Free­wheelin’

LEG­END HAS IT, COM­PLET­ING THIS SA­CRED RITE OF PAS­SAGE MEANS YOU’VE REACHED THE NEXT LEVEL OF CY­CLING…

Bicycling (South Africa) - - INSIDE - BY JONATHAN ANCER

What do you do when you fi­nally get to over­take another rider? What ev­ery cy­clist does, of course!

IIwas about to do it. I braced my­self to trans­form from a Noddee to a Nod­der.

There are a num­ber of cy­cling rites of pas­sage that sig­nal your tran­si­tion from ‘new­bie’ to ‘cy­clist’ – for ex­am­ple, when you fi­nally man­age not to fall as you un­cleat at a red ro­bot, or the first time you cat­a­pult over the han­dle­bars, or when your odome­ter clicks over from 99km and you break your 100-kay vir­gin­ity.

So far, The Nod had been elu­sive. But at last, I was about to give another rider The Nod as I over­took him.

The Nod is a sub­tle move­ment; a small, al­most un­no­tice­able head tweak that lands a pow­er­ful pa­tro­n­is­ing punch. If you could put The Nod into words, the phrase ‘Ag, shame’ would come clos­est.

What The Nod does to the per­son who has just re­ceived it is de­stroy their will to live.

I had been the re­ceiver of The Nod many times. Al­ways the over­ta­kee, never the over­taker. I had come to hate The Nod.

It was time some­one ate my dust. It was time I be­came a Nod­der.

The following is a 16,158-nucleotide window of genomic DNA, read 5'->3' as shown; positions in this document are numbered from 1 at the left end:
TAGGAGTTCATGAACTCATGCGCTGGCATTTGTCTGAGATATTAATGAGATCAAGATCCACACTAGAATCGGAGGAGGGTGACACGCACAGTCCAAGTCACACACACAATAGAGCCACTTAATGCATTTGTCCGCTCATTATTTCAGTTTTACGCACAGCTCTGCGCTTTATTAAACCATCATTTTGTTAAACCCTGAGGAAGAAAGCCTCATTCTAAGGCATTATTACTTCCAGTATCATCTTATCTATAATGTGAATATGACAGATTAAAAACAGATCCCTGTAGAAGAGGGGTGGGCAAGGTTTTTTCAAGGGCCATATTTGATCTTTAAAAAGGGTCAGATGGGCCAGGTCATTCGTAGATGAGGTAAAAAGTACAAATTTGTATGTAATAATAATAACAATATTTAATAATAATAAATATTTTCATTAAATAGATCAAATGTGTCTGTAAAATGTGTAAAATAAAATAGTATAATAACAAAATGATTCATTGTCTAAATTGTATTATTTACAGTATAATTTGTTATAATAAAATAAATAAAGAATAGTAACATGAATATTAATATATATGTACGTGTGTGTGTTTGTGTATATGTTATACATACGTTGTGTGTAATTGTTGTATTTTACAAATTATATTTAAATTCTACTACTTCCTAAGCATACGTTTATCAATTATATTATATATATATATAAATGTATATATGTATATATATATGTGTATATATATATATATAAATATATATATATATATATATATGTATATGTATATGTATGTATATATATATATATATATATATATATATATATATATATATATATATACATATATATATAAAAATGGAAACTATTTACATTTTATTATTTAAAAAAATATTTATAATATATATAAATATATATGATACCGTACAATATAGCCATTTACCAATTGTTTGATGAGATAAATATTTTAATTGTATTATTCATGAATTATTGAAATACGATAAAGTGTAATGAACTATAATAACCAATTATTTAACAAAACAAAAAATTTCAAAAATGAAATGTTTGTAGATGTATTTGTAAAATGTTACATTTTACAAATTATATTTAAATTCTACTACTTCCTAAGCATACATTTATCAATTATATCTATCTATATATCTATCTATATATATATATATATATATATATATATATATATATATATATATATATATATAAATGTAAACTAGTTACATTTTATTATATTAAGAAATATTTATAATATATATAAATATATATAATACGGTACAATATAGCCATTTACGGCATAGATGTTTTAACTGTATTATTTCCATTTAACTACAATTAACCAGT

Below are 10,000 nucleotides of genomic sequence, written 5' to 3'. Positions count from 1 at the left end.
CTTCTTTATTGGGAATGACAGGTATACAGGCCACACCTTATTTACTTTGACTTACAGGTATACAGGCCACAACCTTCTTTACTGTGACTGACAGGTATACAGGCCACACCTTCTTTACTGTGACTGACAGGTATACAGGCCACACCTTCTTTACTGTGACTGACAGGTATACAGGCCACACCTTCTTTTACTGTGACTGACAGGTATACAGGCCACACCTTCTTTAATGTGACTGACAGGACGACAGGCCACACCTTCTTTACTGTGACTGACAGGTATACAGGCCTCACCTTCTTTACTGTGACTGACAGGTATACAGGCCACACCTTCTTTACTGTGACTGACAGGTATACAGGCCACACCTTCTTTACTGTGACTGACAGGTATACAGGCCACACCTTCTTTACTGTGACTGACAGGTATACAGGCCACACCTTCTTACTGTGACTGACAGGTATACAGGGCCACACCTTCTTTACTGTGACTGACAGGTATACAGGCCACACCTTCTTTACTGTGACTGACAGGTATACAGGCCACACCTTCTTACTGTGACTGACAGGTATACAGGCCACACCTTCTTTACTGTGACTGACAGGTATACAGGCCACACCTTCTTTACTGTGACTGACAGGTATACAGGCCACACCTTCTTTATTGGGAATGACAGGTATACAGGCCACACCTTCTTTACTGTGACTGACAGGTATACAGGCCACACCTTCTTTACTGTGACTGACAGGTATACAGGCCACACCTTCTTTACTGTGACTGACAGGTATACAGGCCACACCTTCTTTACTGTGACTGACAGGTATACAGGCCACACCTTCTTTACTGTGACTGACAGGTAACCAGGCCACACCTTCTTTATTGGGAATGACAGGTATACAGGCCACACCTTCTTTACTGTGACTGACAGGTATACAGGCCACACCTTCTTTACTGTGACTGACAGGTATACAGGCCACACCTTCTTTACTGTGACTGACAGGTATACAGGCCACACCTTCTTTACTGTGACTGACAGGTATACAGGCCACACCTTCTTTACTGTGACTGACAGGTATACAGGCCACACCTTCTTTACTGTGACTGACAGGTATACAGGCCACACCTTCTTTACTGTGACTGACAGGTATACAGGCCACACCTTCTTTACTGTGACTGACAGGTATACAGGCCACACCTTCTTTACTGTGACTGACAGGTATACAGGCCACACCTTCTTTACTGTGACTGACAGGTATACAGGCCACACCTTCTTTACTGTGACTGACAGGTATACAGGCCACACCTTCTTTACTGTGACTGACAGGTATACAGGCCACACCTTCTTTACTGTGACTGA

And then it hap­pened. I was on the moun­tain, mak­ing my way up the hill, when I saw a speck on the hori­zon. A few pedal strokes later, the speck be­came a fleck. When I looked up 897 pedal strokes later, the fleck had be­come a dot.

There were two pos­si­bil­i­ties: ei­ther cy­cling is the new car­rots, and my eye­sight was im­prov­ing with ev­ery pedal stroke… or I was Gain­ing On A Cy­clist.

About 10 min­utes later I looked up again, and saw that the speck-fleck- dot was in fact a sil­hou­ette – this was a real

I prac­tised The Nod. Don’t overdo it, I warned my­self. Not too much. Keep it sub­tle.

per­son I was gain­ing on. My time had come! I prac­tised The Nod. Don’t overdo it, I warned my­self. Not too much. Keep it

sub­tle. A minute later, I was within strik­ing dis­tance of my two-wheeled prey, who I no­ticed had grey hair. Ahhh, I thought, a sad­dle-sage Sil­ver Fox, with kilo­me­tres of cy­cling ex­pe­ri­ence un­der his tyres! A few pedal strokes later, I was cy­cling side-by-side with my vic­tim. He looked up; and, hold­ing his gaze, I pre­pared to tran­si­tion from ‘cy­cling zero’ to… well, not quite ‘cy­cling pro’ – per­haps ‘cy­cling zero plus 1’.

“Great day for rid­ing,” I wheezed – al­though what I re­ally meant was: Pre­pare to eat my dust, sucker, as you be­come my Noddee!

I tilted my head, poised to strike with a deadly Nod – but be­fore I could de­liver the bru­tal blow, the Sil­ver Fox replied: “Yes, it’s beau­ti­ful. I’ve re­ally missed it. It’s my first time on the bike since my hip re­place­ment.”

Hip re­place­ment, schmip re­place­ment – I’ll take it.

I gave him The Nod, and rode off into the sun­set.

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